Advertisement

Why have ovarian cancer mortality rates declined? Part III. Prospects for the future

      Highlights

      • Up to 17% of ovarian cancers are potentially preventable through population-based genetic testing of known cancer genes.
      • To improve the cure rate there must be an increase in the proportion of women with no residual disease after primary surgery.
      • This may be achieved through a combination of aggressive surgery and wider application of the CA125 screening test.

      Abstract

      Over the last 40 years, the age-adjusted ovarian cancer mortality rate in the USA declined by 23%. The decline in mortality paralleled a decline in incidence, which was largely due to changes in reproductive risk factors. There was no reduction in ovarian cancer case-fatality at 12 years, indicating that improvements in early detection or in treatment did not contribute to the decline in mortality. Here, we discuss potential strategies to further reduce ovarian cancer mortality through prevention, early detection and treatment. The first approach is to increase genetic testing, in order to identify women who are at a high risk of developing ovarian cancer and offer them preventive bilateral salpingo-oophorectomy. At present, up to 17% of ovarian cancers are potentially preventable through population-based genetic testing of known ovarian cancer susceptibility genes. The second approach is to increase the proportion of ovarian cancer patients who achieve a status of no residual disease through primary debulking surgery and subsequently receive adjuvant intraperitoneal chemotherapy. We believe that through a combination of screening to better identify low-volume advanced stage ovarian cancer, aggressive surgery to leave no residual disease and adjuvant intraperitoneal chemotherapy, the cure rate of ovarian cancer might be improved significantly.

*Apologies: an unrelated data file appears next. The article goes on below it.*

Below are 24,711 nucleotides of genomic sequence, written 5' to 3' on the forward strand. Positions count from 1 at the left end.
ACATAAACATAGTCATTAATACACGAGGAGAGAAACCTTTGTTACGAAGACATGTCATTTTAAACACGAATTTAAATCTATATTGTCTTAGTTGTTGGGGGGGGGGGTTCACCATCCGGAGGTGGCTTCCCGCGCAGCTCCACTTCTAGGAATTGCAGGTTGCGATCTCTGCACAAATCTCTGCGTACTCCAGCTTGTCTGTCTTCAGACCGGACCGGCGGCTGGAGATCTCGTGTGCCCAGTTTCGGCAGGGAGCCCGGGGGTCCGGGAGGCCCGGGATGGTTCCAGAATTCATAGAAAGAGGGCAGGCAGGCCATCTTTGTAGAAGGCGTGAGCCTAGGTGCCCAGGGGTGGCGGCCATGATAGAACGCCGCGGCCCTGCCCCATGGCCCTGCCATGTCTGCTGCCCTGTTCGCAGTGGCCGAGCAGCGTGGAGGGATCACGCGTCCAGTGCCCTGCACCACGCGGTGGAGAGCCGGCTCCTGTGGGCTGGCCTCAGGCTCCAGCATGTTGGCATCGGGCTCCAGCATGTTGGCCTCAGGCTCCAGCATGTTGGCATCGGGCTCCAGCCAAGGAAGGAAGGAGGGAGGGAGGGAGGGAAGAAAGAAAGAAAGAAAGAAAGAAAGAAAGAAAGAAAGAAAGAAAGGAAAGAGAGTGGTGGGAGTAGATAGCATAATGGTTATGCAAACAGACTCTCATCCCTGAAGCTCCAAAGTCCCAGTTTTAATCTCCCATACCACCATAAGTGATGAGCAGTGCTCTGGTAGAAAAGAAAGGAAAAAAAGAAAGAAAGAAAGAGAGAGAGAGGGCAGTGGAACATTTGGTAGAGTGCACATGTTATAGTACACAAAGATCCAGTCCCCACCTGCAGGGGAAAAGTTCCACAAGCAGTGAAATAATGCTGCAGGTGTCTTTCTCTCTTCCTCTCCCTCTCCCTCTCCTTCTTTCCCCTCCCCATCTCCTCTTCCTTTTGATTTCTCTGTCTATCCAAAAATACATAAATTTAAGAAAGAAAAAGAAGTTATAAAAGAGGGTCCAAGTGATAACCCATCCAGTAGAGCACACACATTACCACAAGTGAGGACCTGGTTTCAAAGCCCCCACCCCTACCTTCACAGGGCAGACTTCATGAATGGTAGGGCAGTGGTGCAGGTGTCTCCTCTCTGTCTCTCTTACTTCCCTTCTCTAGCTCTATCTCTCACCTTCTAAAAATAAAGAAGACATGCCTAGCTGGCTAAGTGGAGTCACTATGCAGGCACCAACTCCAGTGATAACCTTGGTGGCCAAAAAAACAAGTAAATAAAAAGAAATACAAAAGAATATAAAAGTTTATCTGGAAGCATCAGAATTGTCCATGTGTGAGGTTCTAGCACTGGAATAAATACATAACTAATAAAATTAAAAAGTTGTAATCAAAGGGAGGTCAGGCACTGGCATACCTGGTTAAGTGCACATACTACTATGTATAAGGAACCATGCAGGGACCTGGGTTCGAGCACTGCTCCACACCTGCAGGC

Keywords

      To read this article in full you will need to make a payment

      Purchase one-time access:

      Academic & Personal: 24 hour online accessCorporate R&D Professionals: 24 hour online access
      One-time access price info
      • For academic or personal research use, select 'Academic and Personal'
      • For corporate R&D use, select 'Corporate R&D Professionals'

      Subscribe:

      Subscribe to Gynecologic Oncology
      Already a print subscriber? Claim online access
      Already an online subscriber? Sign in
      Institutional Access: Sign in to ScienceDirect

      References

        • Sopik V.
        • et al.
        Why have ovarian cancer mortality rates declined? Part I. Incidence.
        Gynecol. Oncol. 2015; 138: 741-749
        • Sopik V.
        • et al.
        Why have ovarian cancer mortality rates declined? Part II. Case-fatality.
        Gynecol. Oncol. 2015; 138: 750-756
        • Parker W.H.
        • et al.
        Ovarian conservation at the time of hysterectomy and long-term health outcomes in the nurses' health study.
        Obstet. Gynecol. 2009; 113: 1027-1037
        • Giannakeas V.
        • et al.
        A model for estimating ovarian cancer risk: application for preventive oophorectomy.
        Gynecol. Oncol. 2015; (submitted for publication)
        • Zhang S.
        • et al.
        Frequencies of BRCA1 and BRCA2 mutations among 1,342 unselected patients with invasive ovarian cancer.
        Gynecol. Oncol. 2011; 121: 353-357
        • Antoniou A.
        • et al.
        Average risks of breast and ovarian cancer associated with BRCA1 or BRCA2 mutations detected in case series unselected for family history: a combined analysis of 22 studies.
        Am. J. Hum. Genet. 2003; 72: 1117-1130
        • Pal T.
        • et al.
        Frequency of mutations in mismatch repair genes in a population-based study of women with ovarian cancer.
        Br. J. Cancer. 2012; 107: 1783-1790
        • Bonadona V.
        • et al.
        Cancer risks associated with germline mutations in MLH1, MSH2, and MSH6 genes in Lynch syndrome.
        JAMA. 2011; 305: 2304-2310
        • Daly M.B.
        • et al.